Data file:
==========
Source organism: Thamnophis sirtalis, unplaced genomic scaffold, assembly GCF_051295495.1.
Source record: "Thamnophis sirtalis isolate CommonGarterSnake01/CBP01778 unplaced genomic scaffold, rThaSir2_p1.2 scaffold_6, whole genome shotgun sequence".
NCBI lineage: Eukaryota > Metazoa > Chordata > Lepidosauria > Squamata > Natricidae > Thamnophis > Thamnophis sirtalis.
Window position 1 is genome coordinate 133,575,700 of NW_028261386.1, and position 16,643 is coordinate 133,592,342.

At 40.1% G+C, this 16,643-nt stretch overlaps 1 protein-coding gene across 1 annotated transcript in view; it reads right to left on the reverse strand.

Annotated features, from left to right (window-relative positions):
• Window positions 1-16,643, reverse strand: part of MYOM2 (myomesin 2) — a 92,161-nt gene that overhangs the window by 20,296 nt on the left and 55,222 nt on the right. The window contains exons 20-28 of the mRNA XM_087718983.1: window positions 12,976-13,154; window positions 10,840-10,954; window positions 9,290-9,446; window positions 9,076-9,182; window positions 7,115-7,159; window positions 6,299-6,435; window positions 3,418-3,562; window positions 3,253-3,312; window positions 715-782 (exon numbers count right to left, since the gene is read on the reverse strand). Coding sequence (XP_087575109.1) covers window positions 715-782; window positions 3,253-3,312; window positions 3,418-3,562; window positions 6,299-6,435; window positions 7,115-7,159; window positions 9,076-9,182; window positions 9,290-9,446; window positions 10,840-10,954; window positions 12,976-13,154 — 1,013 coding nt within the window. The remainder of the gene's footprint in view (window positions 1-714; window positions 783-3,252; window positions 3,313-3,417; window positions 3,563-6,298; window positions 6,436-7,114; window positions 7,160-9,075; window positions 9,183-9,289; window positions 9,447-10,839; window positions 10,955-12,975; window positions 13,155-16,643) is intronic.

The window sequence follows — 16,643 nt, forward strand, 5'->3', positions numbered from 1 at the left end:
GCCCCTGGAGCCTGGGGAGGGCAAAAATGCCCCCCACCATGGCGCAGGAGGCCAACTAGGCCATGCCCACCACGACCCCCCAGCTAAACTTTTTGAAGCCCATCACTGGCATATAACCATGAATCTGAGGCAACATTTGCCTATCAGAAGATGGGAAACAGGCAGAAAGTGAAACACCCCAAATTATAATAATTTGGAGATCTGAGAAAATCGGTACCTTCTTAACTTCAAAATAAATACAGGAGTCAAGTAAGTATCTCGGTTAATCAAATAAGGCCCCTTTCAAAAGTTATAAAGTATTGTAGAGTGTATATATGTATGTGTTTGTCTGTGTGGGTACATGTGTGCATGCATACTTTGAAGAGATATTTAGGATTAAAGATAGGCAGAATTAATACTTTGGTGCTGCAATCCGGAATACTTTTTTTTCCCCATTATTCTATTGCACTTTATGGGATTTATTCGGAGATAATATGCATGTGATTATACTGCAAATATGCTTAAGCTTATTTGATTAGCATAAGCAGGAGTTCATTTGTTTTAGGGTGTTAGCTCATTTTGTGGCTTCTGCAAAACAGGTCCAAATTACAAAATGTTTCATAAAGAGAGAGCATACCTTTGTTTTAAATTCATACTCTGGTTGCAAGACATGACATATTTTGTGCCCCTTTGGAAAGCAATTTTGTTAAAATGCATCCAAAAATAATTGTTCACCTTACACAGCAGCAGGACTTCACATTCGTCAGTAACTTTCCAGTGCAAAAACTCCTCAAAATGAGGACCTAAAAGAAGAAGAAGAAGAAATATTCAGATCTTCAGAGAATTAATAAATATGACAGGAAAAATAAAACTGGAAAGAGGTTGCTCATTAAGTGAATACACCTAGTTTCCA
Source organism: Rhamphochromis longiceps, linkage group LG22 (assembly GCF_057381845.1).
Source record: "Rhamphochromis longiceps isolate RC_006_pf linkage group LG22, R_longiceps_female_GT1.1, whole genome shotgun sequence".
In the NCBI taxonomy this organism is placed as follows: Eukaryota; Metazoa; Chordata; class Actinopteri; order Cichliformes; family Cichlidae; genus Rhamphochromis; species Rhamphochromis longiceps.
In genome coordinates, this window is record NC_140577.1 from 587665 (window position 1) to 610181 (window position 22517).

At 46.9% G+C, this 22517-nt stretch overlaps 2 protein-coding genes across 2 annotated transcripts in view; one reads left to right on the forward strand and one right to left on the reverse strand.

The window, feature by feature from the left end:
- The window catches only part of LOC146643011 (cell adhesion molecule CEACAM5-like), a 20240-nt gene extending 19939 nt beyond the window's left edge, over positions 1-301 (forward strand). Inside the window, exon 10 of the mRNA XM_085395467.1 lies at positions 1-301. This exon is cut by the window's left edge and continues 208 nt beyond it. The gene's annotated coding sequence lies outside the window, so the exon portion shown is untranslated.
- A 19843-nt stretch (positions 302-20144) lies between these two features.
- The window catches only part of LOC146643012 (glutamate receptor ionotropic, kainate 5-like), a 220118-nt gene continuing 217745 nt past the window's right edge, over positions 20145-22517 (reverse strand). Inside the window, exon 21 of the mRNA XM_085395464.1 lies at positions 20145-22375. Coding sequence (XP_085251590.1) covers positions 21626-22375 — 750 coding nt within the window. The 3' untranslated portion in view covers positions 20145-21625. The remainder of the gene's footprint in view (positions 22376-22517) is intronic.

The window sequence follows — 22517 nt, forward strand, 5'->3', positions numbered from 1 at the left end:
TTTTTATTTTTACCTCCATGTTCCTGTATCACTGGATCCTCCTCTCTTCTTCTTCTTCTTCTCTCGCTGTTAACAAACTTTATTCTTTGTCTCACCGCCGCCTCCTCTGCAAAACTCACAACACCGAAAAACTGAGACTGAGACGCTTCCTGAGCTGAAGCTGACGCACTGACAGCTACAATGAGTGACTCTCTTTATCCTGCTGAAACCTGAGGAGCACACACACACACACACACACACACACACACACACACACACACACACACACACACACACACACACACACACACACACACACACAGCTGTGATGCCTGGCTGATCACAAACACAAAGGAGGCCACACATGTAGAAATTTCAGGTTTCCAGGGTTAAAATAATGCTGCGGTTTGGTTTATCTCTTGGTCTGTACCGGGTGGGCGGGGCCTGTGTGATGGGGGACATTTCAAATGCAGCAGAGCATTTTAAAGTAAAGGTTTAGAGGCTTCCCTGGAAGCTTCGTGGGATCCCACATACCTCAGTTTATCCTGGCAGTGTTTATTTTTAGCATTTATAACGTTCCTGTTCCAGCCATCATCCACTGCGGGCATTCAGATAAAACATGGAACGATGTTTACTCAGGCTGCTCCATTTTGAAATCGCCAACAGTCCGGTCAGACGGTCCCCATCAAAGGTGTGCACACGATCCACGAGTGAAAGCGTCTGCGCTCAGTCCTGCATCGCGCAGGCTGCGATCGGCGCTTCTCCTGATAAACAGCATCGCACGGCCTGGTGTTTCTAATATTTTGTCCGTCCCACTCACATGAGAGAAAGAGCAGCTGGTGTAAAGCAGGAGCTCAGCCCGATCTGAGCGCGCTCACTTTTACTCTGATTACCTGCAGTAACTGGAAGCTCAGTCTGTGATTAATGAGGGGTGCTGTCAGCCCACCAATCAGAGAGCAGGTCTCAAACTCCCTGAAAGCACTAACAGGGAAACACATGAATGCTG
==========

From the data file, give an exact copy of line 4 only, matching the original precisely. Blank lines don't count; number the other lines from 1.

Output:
Window position 1 is genome coordinate 133,575,700 of NW_028261386.1, and position 16,643 is coordinate 133,592,342.